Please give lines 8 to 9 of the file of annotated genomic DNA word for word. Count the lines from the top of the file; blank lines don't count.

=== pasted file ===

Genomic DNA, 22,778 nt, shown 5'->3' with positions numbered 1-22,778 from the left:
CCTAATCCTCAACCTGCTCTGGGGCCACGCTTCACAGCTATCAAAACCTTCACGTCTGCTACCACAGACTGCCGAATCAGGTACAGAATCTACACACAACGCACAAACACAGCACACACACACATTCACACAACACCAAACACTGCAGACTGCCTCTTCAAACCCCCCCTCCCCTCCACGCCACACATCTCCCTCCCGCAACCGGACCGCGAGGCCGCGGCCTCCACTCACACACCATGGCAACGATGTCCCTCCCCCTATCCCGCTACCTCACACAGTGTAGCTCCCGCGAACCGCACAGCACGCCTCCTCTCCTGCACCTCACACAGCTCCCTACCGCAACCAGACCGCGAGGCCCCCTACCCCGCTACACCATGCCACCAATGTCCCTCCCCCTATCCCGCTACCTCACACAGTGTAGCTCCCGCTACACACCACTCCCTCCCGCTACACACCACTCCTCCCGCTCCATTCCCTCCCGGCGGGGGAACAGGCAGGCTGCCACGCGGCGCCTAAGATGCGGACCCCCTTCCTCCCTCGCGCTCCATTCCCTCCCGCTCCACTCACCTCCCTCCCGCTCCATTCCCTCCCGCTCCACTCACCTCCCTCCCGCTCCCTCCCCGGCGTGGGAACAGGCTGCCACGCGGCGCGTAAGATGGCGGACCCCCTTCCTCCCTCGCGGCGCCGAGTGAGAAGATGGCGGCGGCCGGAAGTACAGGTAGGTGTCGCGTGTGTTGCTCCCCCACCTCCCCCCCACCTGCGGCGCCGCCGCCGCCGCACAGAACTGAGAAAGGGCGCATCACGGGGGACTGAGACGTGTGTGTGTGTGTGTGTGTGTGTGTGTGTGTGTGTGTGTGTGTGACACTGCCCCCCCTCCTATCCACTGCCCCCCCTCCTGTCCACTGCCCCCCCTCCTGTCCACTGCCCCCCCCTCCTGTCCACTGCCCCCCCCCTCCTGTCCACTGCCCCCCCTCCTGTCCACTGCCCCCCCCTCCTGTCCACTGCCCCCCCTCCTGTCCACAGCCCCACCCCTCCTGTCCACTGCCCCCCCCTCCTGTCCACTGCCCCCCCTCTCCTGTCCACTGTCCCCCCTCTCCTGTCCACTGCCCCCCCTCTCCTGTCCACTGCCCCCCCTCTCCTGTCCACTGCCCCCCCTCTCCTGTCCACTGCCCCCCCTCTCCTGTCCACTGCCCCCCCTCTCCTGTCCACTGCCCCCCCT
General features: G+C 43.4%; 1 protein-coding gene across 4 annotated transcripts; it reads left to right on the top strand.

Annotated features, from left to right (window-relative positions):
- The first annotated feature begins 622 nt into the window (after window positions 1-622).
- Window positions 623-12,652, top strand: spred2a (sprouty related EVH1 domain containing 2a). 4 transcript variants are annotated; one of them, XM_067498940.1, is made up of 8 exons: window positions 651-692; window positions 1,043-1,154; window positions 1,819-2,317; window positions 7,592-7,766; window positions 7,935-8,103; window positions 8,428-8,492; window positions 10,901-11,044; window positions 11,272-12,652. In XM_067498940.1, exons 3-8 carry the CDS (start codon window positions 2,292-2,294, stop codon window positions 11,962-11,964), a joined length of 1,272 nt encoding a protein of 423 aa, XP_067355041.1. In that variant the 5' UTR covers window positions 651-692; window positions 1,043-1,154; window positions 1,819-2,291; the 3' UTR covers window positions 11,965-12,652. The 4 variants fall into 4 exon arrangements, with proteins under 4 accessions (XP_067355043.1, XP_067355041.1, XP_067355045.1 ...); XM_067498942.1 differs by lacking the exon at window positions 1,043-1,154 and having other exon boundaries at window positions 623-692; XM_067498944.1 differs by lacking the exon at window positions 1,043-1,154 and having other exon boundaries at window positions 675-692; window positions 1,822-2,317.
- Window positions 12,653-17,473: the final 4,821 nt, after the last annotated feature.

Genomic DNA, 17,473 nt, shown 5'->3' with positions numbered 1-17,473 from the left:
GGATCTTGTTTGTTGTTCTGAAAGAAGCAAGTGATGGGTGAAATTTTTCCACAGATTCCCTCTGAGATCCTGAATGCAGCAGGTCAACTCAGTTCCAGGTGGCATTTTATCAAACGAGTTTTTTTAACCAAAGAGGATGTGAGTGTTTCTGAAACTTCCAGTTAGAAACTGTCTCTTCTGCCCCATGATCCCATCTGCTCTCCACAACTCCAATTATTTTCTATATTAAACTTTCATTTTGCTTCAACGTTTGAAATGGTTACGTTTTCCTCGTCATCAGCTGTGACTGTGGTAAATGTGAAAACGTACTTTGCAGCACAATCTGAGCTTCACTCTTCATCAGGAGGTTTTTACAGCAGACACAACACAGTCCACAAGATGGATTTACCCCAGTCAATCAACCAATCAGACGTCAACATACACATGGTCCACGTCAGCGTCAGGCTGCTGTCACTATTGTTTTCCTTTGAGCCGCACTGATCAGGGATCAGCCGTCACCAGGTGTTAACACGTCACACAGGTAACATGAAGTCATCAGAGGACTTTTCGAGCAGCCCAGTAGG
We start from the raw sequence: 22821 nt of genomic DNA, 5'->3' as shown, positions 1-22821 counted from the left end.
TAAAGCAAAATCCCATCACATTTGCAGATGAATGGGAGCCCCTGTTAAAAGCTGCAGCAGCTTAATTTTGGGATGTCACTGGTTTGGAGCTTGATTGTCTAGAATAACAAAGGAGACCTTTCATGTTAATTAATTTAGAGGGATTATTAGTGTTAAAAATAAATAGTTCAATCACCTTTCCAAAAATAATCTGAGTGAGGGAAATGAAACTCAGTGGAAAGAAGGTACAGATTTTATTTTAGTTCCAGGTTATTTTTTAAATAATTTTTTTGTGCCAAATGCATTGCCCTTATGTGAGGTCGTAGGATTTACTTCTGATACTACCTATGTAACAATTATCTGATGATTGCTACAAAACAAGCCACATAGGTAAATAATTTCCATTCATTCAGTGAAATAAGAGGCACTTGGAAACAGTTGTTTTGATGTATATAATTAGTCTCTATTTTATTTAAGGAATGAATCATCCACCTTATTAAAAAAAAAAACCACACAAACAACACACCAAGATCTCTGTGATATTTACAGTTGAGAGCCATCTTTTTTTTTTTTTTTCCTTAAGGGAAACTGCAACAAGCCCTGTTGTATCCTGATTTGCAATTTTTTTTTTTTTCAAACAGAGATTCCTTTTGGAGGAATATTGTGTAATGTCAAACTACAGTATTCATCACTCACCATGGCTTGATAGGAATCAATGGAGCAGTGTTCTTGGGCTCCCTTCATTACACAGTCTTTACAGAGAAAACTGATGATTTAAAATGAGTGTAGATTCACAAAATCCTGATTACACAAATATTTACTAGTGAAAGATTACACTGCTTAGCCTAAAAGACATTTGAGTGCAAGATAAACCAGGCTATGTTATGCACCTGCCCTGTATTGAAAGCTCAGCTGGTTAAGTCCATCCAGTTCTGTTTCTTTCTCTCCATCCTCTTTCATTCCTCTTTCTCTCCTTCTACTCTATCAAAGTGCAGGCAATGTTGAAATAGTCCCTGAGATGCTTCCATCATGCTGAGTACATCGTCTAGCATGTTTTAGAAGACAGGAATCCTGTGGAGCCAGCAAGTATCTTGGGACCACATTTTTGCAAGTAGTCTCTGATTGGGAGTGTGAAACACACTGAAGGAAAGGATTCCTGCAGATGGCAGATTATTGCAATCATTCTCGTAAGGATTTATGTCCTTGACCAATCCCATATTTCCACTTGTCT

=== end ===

Genomic DNA, 17,473 nt, shown 5'->3' with positions numbered 1-17,473 from the left:
GGATCTTGTTTGTTGTTCTGAAAGAAGCAAGTGATGGGTGAAATTTTTCCACAGATTCCCTCTGAGATCCTGAATGCAGCAGGTCAACTCAGTTCCAGGTGGCATTTTATCAAACGAGTTTTTTTAACCAAAGAGGATGTGAGTGTTTCTGAAACTTCCAGTTAGAAACTGTCTCTTCTGCCCCATGATCCCATCTGCTCTCCACAACTCCAATTATTTTCTATATTAAACTTTCATTTTGCTTCAACGTTTGAAATGGTTACGTTTTCCTCGTCATCAGCTGTGACTGTGGTAAATGTGAAAACGTACTTTGCAGCACAATCTGAGCTTCACTCTTCATCAGGAGGTTTTTACAGCAGACACAACACAGTCCACAAGATGGATTTACCCCAGTCAATCAACCAATCAGACGTCAACATACACATGGTCCACGTCAGCGTCAGGCTGCTGTCACTATTGTTTTCCTTTGAGCCGCACTGATCAGGGATCAGCCGTCACCAGGTGTTAACACGTCACACAGGTAACATGAAGTCATCAGAGGACTTTTCGAGCAGCCCAGTAGG